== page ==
Tuesday, February 27, 2007

The Inconvenient Truth About Michael Moore


I have long been a proponent of Michael Moore's. While his methods are often questionable-- ignoring inconvenient truths and tampering with chronology-- he brings issues (the closing of a GM factory, gun control, etc.) to the forefront that the powers that be would rather be swept under the rug. For that, his films have unquestionable and lasting value. I never bought the "his movies are op-eds, not traditional documentaries" argument. I think that is a self-serving defense (or offense) and anyone exercising intellectual honesty (I might not agree with McCain's politics, but I love that term) would admit that audiences go into a documentary expecting an adherence to the truth. Yes, facts are bent to prove a point. But, outright deception is another matter.

In that vein, this piece in Sunday's New York Times, was profoundly disturbing. It detailed a new documentary about Moore, called Manufacturing Dissent (the film premieres March 10 at SXSW), by a Toronto-based couple. The article describes how the filmmakers, Debbie Melnyk and Rick Caine, were initially firmly pro-Moore, but through the process of discovery in the making of the film, they came to feel much more ambivalent. They discovered what the Times referred to as numerous sins of omission and commission on Moore's part in all of his films.

To me, the most damning example was the fact that Moore had actually interviewed Roger Smith in Roger & Me, but left the interview on the cutting room floor. To me (and, admittedly, without having seen Dissent) this undercuts the very premise of the film. Moore presented himself as a goofy populist, representing the people, as he tried to get an explanation for the closing of the factory, but being thwarted at every turn by the heartless Smith. The fact that Moore actually got a sit down with Smith, while it changes nothing about the destruction of Flint, strikes at the credibility of Moore. Wouldn't anything Smith had to say-- or just the very fact that he agreed to the interview-- have been relevant? Then, why didn't Moore show it? Was it because Smith said something that didn't dovetail with Moore's thesis? Did Moore botch the interview? Or would it simply have interfered with the charming structure of the movie, built on his inability to get to Smith?

I don't want to condemn Moore without hearing his side of the story. But, here's the (possibly most disturbing) thing-- Moore refused to talk to the filmmakers. According to the Times piece, Moore's sister even shoved their cameras out of the way at an event. Moore's films, his persona, his popularity, are predicated on his doggedness at trying to expose those who try to hide their secrets from a victimized public. But, now, Moore appears to be acting just like those that he condemns.

Hopefully, the time will come when the filmmakers can have their sit-down with Moore. And here's betting they won't leave it on the cutting room floor.

Monday, February 26, 2007

The Movie Place Resurrected...Virtually


Back in December, I wrote a piece for The Reeler, detailing the demise of a neighborhood institution: The Movie Place on 105th St. and Broadway on Manhattan's Upper West Side. The store-- an indie video shop-- was a neighborhhod institution. The New York Times profiled its life and impending death, a cinephiliac kid tried to protest, but it was all in vain. Now, the place is gone. No more can people come in and here the store's owner opine about movies or recommend an offbeat title to fit your mom (like a community doctor, he was).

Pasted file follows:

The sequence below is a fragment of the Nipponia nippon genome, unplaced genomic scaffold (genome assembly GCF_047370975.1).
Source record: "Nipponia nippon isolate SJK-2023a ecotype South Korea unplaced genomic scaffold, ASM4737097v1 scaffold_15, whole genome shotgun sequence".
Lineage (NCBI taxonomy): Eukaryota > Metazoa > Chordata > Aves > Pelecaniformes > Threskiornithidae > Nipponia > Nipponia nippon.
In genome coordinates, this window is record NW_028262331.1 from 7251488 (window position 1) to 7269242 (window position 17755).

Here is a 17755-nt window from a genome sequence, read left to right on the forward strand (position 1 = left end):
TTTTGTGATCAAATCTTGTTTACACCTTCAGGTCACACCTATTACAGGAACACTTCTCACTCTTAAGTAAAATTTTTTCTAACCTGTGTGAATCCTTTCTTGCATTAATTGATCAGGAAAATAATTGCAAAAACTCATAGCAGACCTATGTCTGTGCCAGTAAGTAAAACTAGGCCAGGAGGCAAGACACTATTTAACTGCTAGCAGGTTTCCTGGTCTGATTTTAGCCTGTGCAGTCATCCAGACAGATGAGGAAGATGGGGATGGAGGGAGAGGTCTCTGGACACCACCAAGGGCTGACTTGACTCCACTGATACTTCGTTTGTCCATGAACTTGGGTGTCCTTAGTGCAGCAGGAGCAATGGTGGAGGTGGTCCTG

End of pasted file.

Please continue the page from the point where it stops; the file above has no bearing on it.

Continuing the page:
Well, now Dennis is trying to bring his personal touch, his sensibility to the Web. On his site, he offers his commentary and criticism on some of his favorites. The purpose, he writes is to fulfill the promises to "his legion of fans that his movie advice and commentary will always be available on his website and blog."

A glance at the site is reassuring. His love for and knowledge of film infuses his writings. For example, his review of an obscure Bogie film, In a Lonely Place, offers insights into this forgotten passion project of his hero and how it paved the way for Hollywood's cinematic critiques of itself. His commentary on Harry and Tonto is dotted with personal memories:

"The movie begins on the Upper West side. This is were Harry and his deceased wife raised their children. Harry does not want to go. It is amazing how some things do not change. What is amazing is how much the neighborhood is in the movie. I vividly remember watching them shoot the film, a good chunk of it on 111th and 112th and Broadway. There was an elderly couple who owned the newstand that still exists in the westside of Broadway and 108th street. The husband, Arnold, got himself in the movie and had dialogue with Art Carney. When Harry buys a paper from Arnold, he asks him “who’s Vice President this week?” Arnold replied “who cares”. Of course the day after I saw the film I had to go into Arnold’s store and ask him that very question. I always wondered if Art Carney improvised the exchange because Arnold was no actor."

It reminds me of being in his store. For him, his personal connection nd the film itself are inseparable.

My hope is that with his site, he'll be able to create a virtual community of film lovers the way he did in his store. In the faceless environment of the Web, it will be more difficult, but I'm certainly rooting for him. Creating a film community online-- a real, personal connection based on the love of film, an online neighborhood-- is what people are alwways saying the Web should be about. We'll see. Fingers crossed.